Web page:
FCPA investigations and "private" messaging apps: What you need to know now

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February 2019

Overview

Most companies already have policies in place to manage the retention of any electronic information considered business records. There’s one communications channel that’s sometimes overlooked: publicly available messaging apps, which offer various forms of user confidentiality. Reasons for the appeal of these messaging apps are their security, ubiquity and ease of use. While practical for users, they can pose a legal problem for organizations.

The DOJ takes note

In November 2017, the US Department of Justice (DOJ) released a new FCPA Corporate Enforcement Policy aimed at providing additional benefits to companies based on their corporate behavior once they learn of misconduct. In order to receive specified credits for cooperation, companies must prohibit “the improper destruction or deletion of business records, including prohibiting employees from using software that generates but does not appropriately retain business records or communications.”

In short: you must maintain an appropriate record, including the provenance, of any and all data that could constitute a business record — and failure to do so can lead to steeper penalties.

Cultural resistance to change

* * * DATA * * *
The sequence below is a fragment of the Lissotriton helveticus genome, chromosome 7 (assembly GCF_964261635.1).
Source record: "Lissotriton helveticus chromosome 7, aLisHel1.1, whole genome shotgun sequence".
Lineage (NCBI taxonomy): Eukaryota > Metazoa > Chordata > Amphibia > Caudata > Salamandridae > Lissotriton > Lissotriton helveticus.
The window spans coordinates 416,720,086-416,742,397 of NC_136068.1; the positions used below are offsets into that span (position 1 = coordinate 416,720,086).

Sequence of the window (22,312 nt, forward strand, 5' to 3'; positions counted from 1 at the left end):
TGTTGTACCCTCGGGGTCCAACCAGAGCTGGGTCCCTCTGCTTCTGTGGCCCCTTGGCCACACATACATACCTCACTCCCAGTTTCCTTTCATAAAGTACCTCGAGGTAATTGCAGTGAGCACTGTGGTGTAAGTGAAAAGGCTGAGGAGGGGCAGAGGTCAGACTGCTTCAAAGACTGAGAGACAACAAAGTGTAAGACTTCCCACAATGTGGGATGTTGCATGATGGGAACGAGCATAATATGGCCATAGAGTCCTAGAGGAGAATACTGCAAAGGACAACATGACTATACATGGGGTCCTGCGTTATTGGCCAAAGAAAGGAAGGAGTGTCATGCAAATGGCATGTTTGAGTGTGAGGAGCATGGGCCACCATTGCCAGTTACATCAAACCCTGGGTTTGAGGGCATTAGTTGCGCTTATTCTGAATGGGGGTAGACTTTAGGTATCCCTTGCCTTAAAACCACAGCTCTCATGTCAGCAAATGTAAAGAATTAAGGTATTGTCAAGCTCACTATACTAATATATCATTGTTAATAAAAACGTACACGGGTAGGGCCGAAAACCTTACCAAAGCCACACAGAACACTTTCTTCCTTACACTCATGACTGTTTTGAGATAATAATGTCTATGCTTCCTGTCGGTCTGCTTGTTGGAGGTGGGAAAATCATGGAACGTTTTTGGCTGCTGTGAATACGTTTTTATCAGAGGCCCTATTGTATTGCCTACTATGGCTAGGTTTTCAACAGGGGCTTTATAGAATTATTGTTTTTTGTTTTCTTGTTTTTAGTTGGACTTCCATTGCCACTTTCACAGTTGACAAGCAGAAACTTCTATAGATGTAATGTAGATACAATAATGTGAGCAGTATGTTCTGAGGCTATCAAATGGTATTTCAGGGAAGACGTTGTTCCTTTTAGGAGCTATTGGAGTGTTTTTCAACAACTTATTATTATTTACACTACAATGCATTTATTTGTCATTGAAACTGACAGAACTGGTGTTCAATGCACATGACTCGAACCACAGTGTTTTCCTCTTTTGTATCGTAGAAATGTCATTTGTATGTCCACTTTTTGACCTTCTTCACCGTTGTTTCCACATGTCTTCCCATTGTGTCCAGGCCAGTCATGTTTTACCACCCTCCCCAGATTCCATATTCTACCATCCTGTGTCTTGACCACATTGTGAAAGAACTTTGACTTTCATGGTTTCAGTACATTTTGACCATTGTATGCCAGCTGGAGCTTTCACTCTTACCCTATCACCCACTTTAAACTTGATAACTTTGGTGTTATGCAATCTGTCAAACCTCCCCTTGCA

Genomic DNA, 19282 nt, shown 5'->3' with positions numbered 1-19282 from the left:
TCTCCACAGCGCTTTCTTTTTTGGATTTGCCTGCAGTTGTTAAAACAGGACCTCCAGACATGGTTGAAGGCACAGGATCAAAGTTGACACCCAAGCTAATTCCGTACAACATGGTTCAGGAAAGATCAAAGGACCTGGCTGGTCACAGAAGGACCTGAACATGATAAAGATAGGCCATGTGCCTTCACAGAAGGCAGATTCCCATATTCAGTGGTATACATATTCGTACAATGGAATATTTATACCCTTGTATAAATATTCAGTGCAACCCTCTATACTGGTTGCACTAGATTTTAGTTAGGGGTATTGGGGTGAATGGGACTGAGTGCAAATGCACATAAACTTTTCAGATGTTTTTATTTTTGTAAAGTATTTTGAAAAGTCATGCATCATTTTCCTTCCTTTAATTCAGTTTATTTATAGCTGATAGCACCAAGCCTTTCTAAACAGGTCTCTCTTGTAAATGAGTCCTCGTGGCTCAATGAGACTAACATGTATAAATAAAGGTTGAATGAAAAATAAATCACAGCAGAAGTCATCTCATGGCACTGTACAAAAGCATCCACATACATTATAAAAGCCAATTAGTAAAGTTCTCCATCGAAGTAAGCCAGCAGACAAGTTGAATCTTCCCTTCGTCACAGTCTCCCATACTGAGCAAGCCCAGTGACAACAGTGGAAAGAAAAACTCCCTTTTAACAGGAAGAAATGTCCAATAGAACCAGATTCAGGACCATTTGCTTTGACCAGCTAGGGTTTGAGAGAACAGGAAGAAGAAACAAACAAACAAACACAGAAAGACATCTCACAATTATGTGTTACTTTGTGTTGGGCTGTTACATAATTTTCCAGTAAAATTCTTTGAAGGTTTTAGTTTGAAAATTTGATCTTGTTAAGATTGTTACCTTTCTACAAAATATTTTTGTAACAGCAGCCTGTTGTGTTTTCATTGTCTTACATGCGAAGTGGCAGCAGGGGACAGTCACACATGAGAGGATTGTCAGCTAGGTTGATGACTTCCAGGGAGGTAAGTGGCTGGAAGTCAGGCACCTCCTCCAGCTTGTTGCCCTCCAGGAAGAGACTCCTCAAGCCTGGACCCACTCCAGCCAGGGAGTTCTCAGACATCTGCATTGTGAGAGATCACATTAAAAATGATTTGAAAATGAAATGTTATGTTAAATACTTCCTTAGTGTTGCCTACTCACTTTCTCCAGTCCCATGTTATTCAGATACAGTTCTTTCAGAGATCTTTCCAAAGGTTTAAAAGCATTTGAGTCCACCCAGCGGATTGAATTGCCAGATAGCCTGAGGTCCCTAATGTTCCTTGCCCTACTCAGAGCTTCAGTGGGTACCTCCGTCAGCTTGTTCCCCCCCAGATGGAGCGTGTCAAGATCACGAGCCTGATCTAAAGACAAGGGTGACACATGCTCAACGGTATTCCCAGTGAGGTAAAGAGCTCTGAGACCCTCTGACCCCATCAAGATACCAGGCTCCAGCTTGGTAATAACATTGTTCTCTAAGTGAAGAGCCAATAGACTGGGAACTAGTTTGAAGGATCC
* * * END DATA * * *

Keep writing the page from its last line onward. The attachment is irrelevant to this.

In some regions, secure messaging services such as WhatsApp are among the most commonly used forms of communication. While the reasons for this may vary—custom, convenience, practical necessity (especially in regions lacking reliable telecommunications), or a desire to shield communications from unwelcome eyes—it is important to not underestimate the cultural challenge in overriding these factors. 

An all-out prohibition of such platforms may be met with heavy resistance from employees charged with implementing company strategies in the field. Such a prohibition may be ignored, or encourage users to flip channels to a service that’s not even on the company’s radar (a technique often used by criminals), further increasing risk to the company.

I'm being investigated and my employees use messaging apps for company business: now what?

Once FCPA-related misconduct has come to light, the DOJ provides guidance when considering leniency to companies based on their behavior both before and after its discovery. Given the challenges these messaging apps present when it comes to supporting a company’s retention strategy, you should focus on the following tenets in order to be considered for a reduction in potential fines:

  1. Judiciousness. Voluntarily self-disclosing all relevant facts known to the company, including all relevant facts about all individuals involved in the violation of law, “within a reasonably prompt time” after becoming aware of the offense. 
  2. Cooperation. Timely preservation, collection, and disclosure of relevant documents and information relating to their origin. 
  3. Remediation. Appropriate retention of business records, and a policy prohibiting the improper destruction or deletion of business records, including prohibiting employees from using any software “that generates but does not appropriately retain business records or communications.”

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Dustin Spinks

Dustin Spinks

Director, PwC US

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